As the Sounders’ seventh season commences, a front office change, along with investments in the future, signal an intensified ambition to a global empire.
The Sounders begin their seventh season Sunday night at the Clink with few obvious changes. They had to hire to replace defender DeAndre Yedlin, who’s off warming a bench in England, but that’s about it on the field. The big change came in the front office at general manager’s job, despite the fact that there were problems with neither competition nor business.
How often does that happen in Seattle sports?
Adrian Hanauer, the careful, conservative part-owner of the club who had been GM since inception, after years of keeping alive the lower-tier Sounders in Seattle, stepped aside. To replace him, he hired away from Real Salt Lake Garth Lagerwey, a Chicago native, ex-MLS goalie, graduate of Duke as well as Georgetown’s law school, and a much more voluble character, who is to ambition what Obafemi Martins is to flips — an adroit practitioner.
“I didn’t come here to run a mediocre club,” Lagerwey told reporters during the club’s media day Friday. “I came here because I thought there was more ambition here than where I was.
“My job is to harness the resources to achieve our goal.”
And that goal?
“Improve the team one percent,” he said.
That was a sly reference to how close the Sounders came to winning it all last season, and thus leaving no reason to ransack the operation. After having the regular season’s best record, the Sounders lost the Western Conference finals to the Los Angeles Galaxy on an away-goals calculation — almost as close as losing a Super Bowl on an end-zone interception.
But the one-percent reference also speaks, in a different way, to the franchise’s larger ambition: To be in the soccer world’s top one percent of clubs.
Lagerwey isn’t that explicit, but there is little doubt about the Sounders’ long-term intentions. In little more than a year, they split from their once-crucial partnership with the Seahawks, set up a big shop in Pioneer Square, invested in a minor league franchise operation, S2, and sent more cash toward their academy.
Then Hanauer was unleashed to the business side to escape the mundane of drafts and transfer windows to take the Sounders global.
Lagerwey is clearly jacked about leaving after seven years MLS’s smallest market for its most dynamic, although don’t expect a home-and-home series with Manchester United next season.
“Does (empire) happen soon? Probably not,” he said. “But this is one of the biggest clubs in the world, from an attendance standpoint. Why can’t we build on this and be ambitious?
“I like to say, ‘Hard things are worth doing.’ It’s hard to to be one of the best soccer leagues in the world. We have a youth system, a feeder system, and if we’re one of the best teams in the region — by that I mean Central and North America — there’s no reason why we can’t become a global brand.
“This may be presumptuous, or even naive. But that’s what we strive for.”
Lagerwey, who was a goalie for three MLS franchises in the league’s first five seasons starting in 1996, is hands-waving bullish on the future of American soccer. He left what he called a “cushy, corporate gig” with a big Washington, D.C., law firm to help launch the sport in Salt Lake City because “I felt soccer’s success in this country was inevitable.”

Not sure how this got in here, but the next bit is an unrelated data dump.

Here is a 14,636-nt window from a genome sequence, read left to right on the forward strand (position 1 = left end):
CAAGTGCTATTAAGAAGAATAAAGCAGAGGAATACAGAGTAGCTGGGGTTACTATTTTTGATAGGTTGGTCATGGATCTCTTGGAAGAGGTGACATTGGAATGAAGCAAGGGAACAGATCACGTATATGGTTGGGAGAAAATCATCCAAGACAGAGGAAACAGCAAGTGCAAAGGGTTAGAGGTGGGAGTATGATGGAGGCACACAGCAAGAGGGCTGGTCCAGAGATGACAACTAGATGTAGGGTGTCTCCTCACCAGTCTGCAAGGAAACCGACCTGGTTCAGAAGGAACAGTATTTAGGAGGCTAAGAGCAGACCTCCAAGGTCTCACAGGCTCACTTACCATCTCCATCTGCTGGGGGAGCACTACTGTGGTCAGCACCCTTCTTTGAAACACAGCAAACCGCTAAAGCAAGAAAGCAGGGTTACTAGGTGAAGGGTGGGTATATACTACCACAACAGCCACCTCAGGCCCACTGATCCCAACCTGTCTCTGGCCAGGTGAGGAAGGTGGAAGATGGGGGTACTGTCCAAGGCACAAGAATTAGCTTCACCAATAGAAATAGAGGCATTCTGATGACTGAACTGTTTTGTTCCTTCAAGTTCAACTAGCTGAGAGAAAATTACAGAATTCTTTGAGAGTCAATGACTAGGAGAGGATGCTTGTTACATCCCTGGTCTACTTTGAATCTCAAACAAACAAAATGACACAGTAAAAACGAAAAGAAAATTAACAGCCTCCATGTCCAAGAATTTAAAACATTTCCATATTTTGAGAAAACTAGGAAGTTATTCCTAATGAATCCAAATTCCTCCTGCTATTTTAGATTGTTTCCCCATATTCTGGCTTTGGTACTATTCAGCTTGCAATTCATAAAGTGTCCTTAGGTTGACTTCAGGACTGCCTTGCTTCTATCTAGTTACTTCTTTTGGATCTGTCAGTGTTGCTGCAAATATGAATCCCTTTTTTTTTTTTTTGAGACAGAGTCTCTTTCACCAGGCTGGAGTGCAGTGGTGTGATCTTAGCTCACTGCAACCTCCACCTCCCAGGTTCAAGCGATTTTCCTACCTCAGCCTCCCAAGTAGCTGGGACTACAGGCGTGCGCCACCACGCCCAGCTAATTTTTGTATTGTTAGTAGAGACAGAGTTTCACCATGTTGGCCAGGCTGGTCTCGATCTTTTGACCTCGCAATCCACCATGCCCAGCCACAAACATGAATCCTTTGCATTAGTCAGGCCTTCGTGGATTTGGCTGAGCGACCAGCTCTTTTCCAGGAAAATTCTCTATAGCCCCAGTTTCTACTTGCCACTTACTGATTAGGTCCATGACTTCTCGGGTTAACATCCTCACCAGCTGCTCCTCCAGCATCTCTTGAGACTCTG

Signs are hopeful. Average attendance in 2014 topped 19,000 for the first time, and new TV deals guaranteed MLS a record $90 million in fees over each of the next eight seasons.
The league is bringing on new franchises in Orlando and New York, which play each other Sunday in a Citrus Bowl opener that sold out its 60,000 seats. The league also disbanded the failing Chivas USA in Los Angeles, then sold the franchise rights to LA investors for more than $100 million. In the offseason, Liverpool captain Steven Gerrard, Italian international Sebastian Giovinco and U.S. World Cup veterans Jozy Altidore and Mix Diskerud said they were coming to MLS.
Wednesday, the league and the players union came to agreement on a new, five-year collective bargaining agreement that created limited free agency and raised the minimum salary from $36,500 to $60,000. That doesn’t seem like much, but for an ownership group that has stuck hard to its single-entity structure — players are hired by the league rather than individual franchises — free agency for veterans of eight seasons who are at least 28 (hello, Brad Evans) is a start toward rights all other American pro team athletes have.
The upshot is MLS is moving up. Lagerwey wants to be on the front end.
“If you look at demographic information for this country, almost all the in-migration is from soccer-playing countries,” he said. “If you look at sports that younger people play, it’s soccer. All the metrics support soccer. As demand goes up, you’ll see the league continue to grow. MLB, NHL, NBA, all 30- team leagues, NFL is 32. We’re not the NFL, but I think you’re going to see us become one of the biggest soccer leagues in the world.
“That’s the goal. The league has stated it as well. Honestly, it would be un-American to imagine something different . . . as Seattle evolves, we aspire to be the sport that modern Seattle wants (us) to be — that’s the best path to success.”
Apparently, we’ll have none of this un-American, un-Seattle stuff around the pitch. Move over Amazon, Microsoft, Starbucks, Seahawks — another colossus wishes to stride alone upon its domain.